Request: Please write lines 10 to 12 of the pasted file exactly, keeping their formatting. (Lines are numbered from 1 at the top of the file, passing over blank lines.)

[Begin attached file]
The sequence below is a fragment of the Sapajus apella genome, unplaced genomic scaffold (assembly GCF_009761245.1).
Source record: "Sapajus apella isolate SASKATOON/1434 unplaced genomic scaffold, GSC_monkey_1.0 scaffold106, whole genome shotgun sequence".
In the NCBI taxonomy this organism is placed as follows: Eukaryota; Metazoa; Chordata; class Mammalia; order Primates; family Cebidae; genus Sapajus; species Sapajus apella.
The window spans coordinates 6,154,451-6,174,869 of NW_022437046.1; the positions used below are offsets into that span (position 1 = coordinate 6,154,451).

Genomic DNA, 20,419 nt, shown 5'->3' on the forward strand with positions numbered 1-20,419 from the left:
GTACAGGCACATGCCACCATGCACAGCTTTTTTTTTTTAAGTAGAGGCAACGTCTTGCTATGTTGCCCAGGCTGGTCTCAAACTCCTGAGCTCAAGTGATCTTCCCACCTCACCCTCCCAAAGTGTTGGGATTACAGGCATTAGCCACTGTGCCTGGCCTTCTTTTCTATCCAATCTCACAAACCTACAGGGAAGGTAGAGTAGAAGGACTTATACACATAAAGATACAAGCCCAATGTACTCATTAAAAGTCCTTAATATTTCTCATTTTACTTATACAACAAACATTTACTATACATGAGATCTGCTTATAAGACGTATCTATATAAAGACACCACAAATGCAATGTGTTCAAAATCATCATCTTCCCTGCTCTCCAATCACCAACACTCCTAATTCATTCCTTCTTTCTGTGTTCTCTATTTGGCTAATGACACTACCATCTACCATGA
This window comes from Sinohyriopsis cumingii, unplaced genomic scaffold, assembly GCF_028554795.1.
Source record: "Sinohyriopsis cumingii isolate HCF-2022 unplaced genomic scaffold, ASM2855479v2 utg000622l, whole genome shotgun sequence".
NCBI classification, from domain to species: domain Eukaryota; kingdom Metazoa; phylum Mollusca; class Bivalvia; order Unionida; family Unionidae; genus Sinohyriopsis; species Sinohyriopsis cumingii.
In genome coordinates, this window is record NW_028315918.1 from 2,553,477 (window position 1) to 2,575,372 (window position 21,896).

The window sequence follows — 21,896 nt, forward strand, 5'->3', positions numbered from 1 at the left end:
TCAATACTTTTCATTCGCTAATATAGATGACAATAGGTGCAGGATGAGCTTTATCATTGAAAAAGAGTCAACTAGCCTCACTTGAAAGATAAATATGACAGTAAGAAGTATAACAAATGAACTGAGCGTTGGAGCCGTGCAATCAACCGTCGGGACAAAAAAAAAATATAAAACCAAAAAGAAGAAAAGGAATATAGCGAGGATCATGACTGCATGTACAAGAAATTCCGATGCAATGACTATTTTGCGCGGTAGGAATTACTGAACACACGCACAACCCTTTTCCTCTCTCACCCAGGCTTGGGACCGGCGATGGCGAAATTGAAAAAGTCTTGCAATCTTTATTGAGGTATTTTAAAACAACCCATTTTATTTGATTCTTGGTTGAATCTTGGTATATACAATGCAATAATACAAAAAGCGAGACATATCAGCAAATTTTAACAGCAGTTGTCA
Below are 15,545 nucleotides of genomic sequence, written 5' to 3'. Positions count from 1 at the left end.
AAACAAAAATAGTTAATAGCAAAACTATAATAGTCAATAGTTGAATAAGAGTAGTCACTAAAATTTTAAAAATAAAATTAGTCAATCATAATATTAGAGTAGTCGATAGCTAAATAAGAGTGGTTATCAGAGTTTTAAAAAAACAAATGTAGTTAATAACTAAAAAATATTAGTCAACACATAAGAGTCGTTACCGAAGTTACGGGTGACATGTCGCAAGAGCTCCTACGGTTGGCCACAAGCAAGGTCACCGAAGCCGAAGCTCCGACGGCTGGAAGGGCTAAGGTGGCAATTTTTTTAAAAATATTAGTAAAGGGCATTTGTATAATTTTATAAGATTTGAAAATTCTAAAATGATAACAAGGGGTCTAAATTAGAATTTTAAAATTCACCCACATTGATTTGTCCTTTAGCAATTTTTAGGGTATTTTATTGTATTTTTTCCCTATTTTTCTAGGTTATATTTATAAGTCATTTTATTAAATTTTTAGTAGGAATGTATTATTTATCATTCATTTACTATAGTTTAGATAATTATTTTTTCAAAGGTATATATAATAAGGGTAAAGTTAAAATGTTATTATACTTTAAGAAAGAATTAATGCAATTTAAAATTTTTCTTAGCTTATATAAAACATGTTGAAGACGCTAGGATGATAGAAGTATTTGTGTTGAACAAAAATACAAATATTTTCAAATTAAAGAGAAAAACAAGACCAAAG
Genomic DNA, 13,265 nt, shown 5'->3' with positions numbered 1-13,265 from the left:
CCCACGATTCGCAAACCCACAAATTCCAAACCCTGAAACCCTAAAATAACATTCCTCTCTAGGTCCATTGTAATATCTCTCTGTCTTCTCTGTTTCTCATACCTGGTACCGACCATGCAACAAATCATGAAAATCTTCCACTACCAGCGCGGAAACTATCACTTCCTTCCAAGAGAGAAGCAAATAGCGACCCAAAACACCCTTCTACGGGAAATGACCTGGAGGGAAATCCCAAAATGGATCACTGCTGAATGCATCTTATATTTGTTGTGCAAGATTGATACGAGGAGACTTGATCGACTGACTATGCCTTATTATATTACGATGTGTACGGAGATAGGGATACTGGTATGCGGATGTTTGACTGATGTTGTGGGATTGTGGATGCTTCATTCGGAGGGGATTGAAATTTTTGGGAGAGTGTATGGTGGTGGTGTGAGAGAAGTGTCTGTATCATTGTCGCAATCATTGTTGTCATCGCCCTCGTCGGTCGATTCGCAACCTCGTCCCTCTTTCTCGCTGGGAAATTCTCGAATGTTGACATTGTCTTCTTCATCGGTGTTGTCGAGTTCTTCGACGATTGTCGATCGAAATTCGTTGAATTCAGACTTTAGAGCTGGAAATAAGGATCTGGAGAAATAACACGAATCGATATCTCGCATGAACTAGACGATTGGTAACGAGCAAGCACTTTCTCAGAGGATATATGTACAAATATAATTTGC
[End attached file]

In genome coordinates, this window is record NW_028315918.1 from 2,553,477 (window position 1) to 2,575,372 (window position 21,896).

The window sequence follows — 21,896 nt, forward strand, 5'->3', positions numbered from 1 at the left end:
TCAATACTTTTCATTCGCTAATATAGATGACAATAGGTGCAGGATGAGCTTTATCATTGAAAAAGAGTCAACTAGCCTCACTTGAAAGATAAATATGACAGTAAGAAGTATAACAAATGAACTGAGCGTTGGAGCCGTGCAATCAACCGTCGGGACAAAAAAAAAATATAAAACCAAAAAGAAGAAAAGGAATATAGCGAGGATCATGACTGCATGTACAAGAAATTCCGATGCAATGACTATTTTGCGCGGTAGGAATTACTGAACACACGCACAACCCTTTTCCTCTCTCACCCAGGCTTGGGACCGGCGATGGCGAAATTGAAAAAGTCTTGCAATCTTTATTGAGGTATTTTAAAACAACCCATTTTATTTGATTCTTGGTTGAATCTTGGTATATACAATGCAATAATACAAAAAGCGAGACATATCAGCAAATTTTAACAGCAGTTGTCA